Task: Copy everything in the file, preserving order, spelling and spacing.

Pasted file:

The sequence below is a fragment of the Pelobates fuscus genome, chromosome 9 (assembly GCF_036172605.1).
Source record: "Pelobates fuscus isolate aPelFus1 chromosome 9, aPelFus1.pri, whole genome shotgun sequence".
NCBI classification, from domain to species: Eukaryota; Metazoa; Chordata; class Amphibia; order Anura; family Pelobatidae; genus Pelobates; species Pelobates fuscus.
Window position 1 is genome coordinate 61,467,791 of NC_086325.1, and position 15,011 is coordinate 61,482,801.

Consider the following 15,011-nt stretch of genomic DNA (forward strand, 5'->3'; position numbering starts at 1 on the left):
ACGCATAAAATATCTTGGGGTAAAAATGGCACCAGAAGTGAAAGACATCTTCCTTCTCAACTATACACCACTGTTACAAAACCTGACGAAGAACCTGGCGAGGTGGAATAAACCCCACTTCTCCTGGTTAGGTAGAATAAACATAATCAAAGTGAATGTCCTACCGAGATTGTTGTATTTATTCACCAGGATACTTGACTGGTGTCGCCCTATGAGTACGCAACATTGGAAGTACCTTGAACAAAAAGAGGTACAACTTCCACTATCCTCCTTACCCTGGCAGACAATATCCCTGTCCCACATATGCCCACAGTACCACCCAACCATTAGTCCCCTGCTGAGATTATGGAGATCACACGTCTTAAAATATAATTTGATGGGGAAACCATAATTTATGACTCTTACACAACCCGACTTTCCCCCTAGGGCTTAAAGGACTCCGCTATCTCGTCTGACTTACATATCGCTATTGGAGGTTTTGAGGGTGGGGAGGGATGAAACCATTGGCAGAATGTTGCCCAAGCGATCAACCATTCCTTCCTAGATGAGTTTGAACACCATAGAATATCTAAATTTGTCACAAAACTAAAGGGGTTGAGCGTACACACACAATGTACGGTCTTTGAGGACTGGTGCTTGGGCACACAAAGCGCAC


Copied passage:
The sequence below is a fragment of the Pelobates fuscus genome, chromosome 9 (assembly GCF_036172605.1).
Source record: "Pelobates fuscus isolate aPelFus1 chromosome 9, aPelFus1.pri, whole genome shotgun sequence".
NCBI classification, from domain to species: Eukaryota; Metazoa; Chordata; class Amphibia; order Anura; family Pelobatidae; genus Pelobates; species Pelobates fuscus.
Window position 1 is genome coordinate 61,467,791 of NC_086325.1, and position 15,011 is coordinate 61,482,801.

Consider the following 15,011-nt stretch of genomic DNA (forward strand, 5'->3'; position numbering starts at 1 on the left):
ACGCATAAAATATCTTGGGGTAAAAATGGCACCAGAAGTGAAAGACATCTTCCTTCTCAACTATACACCACTGTTACAAAACCTGACGAAGAACCTGGCGAGGTGGAATAAACCCCACTTCTCCTGGTTAGGTAGAATAAACATAATCAAAGTGAATGTCCTACCGAGATTGTTGTATTTATTCACCAGGATACTTGACTGGTGTCGCCCTATGAGTACGCAACATTGGAAGTACCTTGAACAAAAAGAGGTACAACTTCCACTATCCTCCTTACCCTGGCAGACAATATCCCTGTCCCACATATGCCCACAGTACCACCCAACCATTAGTCCCCTGCTGAGATTATGGAGATCACACGTCTTAAAATATAATTTGATGGGGAAACCATAATTTATGACTCTTACACAACCCGACTTTCCCCCTAGGGCTTAAAGGACTCCGCTATCTCGTCTGACTTACATATCGCTATTGGAGGTTTTGAGGGTGGGGAGGGATGAAACCATTGGCAGAATGTTGCCCAAGCGATCAACCATTCCTTCCTAGATGAGTTTGAACACCATAGAATATCTAAATTTGTCACAAAACTAAAGGGGTTGAGCGTACACACACAATGTACGGTCTTTGAGGACTGGTGCTTGGGCACACAAAGCGCAC